What is good in religion

I was asked recently if I thought there was anything good about religion. I felt it was an important enough question to give it a fair amount of thought. Coincidentally, I listened to a podcast that dealt with some of these issues. The podcast is called Unbelievable, and the particular episode is called Should atheists be more religious? Alain de Botton and James Orr. I like this podcast in general, because they pit the religious against the non-religious in an informal discussion for about an hour and a half. This particular episode raised the issue of religions’ usefulness, and what can be borrowed by atheists.

One of the points was the contrast between the Christian view of humanity and the view of humanity as is often suggested by secularists. In the Christian view, humans are essentially fallen creatures, are naturally evil and need the grace of God to save them from this. The main secular view, which seemingly has been espoused since around the 1960s, asserts that people are naturally good and that culture is the dominant force which turns them bad, and further that through rational analysis one can overcome this cultural influence as science transcends all cultural barriers. This just doesn’t gel with basic observations, I feel, and thus there is a benefit to the Christian view as a metaphor. If you’ve ever been to a daycare, it is quite obvious that children are naturally bad, or at least have more bad than good, and need to be saved from this.

Now, we don’t need to believe in a magic garden and a talking snake, or assert that this observation of humanity has as a consequence that the Earth is 6000 years old, in order to draw value from it. In the same way that we draw value from Shakespeare, we can draw some value from the Genesis story (although I think there have to be better stories, which place women in a more favorable light!). Honestly, I think one can make a reasonable argument from evolution that reflects the “fallen being” idea. Essentially, we have a balance between selfish desires (clearly advantageous) and social desires (also advantageous, in social animals). A proper balance needs to be made, and there is a spectrum of selfish impulses, and the desire to suppress them in various ways. I think some of the rituals of religion help to remind us of this. Even gathering as a group on Sundays is an example of this – one is more likely to reflect on helping others when one is regularly together in a group.

It is true that there are things of benefit which, in the past, have only been the purview of religions. Getting together regularly, meditative rituals, ritual individual sacrifice (not human or animal sacrifice! think Lent here…), and traditions of giving (think Christmas) are examples of this sort of thing. Notice, however, that none of these requires the inclusion of superstitious claims, or claims about the cosmos or our role in it.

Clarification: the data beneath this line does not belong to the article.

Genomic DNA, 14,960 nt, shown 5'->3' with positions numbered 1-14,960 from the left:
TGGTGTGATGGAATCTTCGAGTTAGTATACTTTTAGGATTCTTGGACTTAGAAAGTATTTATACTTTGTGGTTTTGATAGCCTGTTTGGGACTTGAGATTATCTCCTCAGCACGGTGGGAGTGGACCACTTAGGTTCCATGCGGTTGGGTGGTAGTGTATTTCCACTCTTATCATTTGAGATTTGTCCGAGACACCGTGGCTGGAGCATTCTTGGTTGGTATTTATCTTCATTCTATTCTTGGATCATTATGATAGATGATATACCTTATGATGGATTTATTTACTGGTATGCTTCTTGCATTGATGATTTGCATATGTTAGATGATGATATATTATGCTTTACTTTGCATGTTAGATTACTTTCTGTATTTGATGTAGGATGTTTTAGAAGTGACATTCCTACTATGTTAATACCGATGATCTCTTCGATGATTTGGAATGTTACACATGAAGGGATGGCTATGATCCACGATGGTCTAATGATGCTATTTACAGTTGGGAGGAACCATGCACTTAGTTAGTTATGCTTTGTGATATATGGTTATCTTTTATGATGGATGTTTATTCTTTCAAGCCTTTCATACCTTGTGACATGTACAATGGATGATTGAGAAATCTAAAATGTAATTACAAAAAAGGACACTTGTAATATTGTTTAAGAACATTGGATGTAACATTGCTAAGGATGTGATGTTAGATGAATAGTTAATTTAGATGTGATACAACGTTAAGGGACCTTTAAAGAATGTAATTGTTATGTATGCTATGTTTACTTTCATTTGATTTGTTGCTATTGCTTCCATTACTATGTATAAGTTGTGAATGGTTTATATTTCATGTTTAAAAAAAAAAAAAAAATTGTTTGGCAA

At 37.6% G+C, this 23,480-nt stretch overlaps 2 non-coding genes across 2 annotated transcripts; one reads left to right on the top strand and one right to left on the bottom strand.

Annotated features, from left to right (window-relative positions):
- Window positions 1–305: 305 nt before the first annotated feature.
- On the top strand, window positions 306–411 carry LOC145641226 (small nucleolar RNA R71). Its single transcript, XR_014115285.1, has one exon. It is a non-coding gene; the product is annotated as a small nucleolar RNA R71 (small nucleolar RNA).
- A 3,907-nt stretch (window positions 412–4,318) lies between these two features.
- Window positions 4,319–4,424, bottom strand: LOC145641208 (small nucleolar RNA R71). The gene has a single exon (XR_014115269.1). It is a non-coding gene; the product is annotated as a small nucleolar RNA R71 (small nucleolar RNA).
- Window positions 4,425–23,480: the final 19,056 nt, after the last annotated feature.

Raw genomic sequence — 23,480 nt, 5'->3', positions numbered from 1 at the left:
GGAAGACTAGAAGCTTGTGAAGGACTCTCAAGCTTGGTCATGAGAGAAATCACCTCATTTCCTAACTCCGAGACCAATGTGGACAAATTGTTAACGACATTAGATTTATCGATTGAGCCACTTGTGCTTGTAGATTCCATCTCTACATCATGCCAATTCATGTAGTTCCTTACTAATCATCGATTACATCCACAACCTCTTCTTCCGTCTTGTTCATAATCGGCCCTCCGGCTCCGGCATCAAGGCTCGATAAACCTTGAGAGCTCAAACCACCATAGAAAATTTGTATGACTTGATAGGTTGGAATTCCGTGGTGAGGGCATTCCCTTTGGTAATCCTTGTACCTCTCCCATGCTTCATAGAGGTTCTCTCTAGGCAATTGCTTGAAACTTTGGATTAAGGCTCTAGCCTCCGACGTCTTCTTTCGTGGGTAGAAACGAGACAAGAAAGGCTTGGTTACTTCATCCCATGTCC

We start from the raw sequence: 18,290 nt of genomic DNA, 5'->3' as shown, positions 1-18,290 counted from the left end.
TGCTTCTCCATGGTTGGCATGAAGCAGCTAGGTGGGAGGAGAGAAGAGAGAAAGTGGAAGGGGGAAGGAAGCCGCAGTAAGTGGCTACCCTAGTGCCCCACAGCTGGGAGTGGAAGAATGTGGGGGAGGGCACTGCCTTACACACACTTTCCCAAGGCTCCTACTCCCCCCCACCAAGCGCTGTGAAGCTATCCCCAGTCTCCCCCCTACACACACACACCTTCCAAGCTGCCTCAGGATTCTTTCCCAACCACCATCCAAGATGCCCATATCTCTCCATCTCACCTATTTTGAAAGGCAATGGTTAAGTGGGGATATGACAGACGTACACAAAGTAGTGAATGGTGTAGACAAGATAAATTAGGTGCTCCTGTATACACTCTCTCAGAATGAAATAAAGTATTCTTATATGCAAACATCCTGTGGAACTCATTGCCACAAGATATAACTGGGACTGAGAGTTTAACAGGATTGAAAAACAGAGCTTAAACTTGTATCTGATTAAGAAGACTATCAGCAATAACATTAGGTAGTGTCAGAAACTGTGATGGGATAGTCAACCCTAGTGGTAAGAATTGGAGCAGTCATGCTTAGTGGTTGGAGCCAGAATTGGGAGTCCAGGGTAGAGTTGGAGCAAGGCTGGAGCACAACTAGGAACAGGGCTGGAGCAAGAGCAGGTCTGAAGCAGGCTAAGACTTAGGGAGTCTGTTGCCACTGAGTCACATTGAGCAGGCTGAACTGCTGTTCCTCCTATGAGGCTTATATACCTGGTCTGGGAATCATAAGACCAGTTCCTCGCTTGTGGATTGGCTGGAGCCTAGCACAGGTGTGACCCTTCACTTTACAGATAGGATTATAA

In addition to the benefits, there are a number of costs associated with these same examples that get dragged along with the religion. The blind following of authorities, the dogmatic adherence to invisible “realities”, and the divisive nature of the practices are a few of these.

I believe that there are ways of getting the benefits with minimizing the costs. I also believe that the truth of claims is intricately related to their usefulness. What I mean is if you have a system of belief that does not reflect reality, then reality has a habit of making itself known, even if it might take a while. Finally, I think there is a lot to learn about what is beneficial to human mental well-being and societal well-being, and that some of these benefits currently are most clearly demonstrated in a religious context. I don’t think that they need to be exclusively achieved in a religious context.

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About brianblais

I am a professor of Science and Technology at Bryant University in Smithfield, RI, and a research professor in the Institute for Brain and Neural Systems, Brown University. My research is in computational neuroscience and statistics. I teach physics, meteorology, astonomy, theoretical neuroscience, systems dynamics, artificial intelligence and robotics. My book, "Theory of Cortical Plasticity" (World Scientific, 2004), details a theory of learning and memory in the cortex, and presents the consequences and predictions of the theory. I am an avid python enthusiast, and a Bayesian (a la E. T. Jaynes), and love music.
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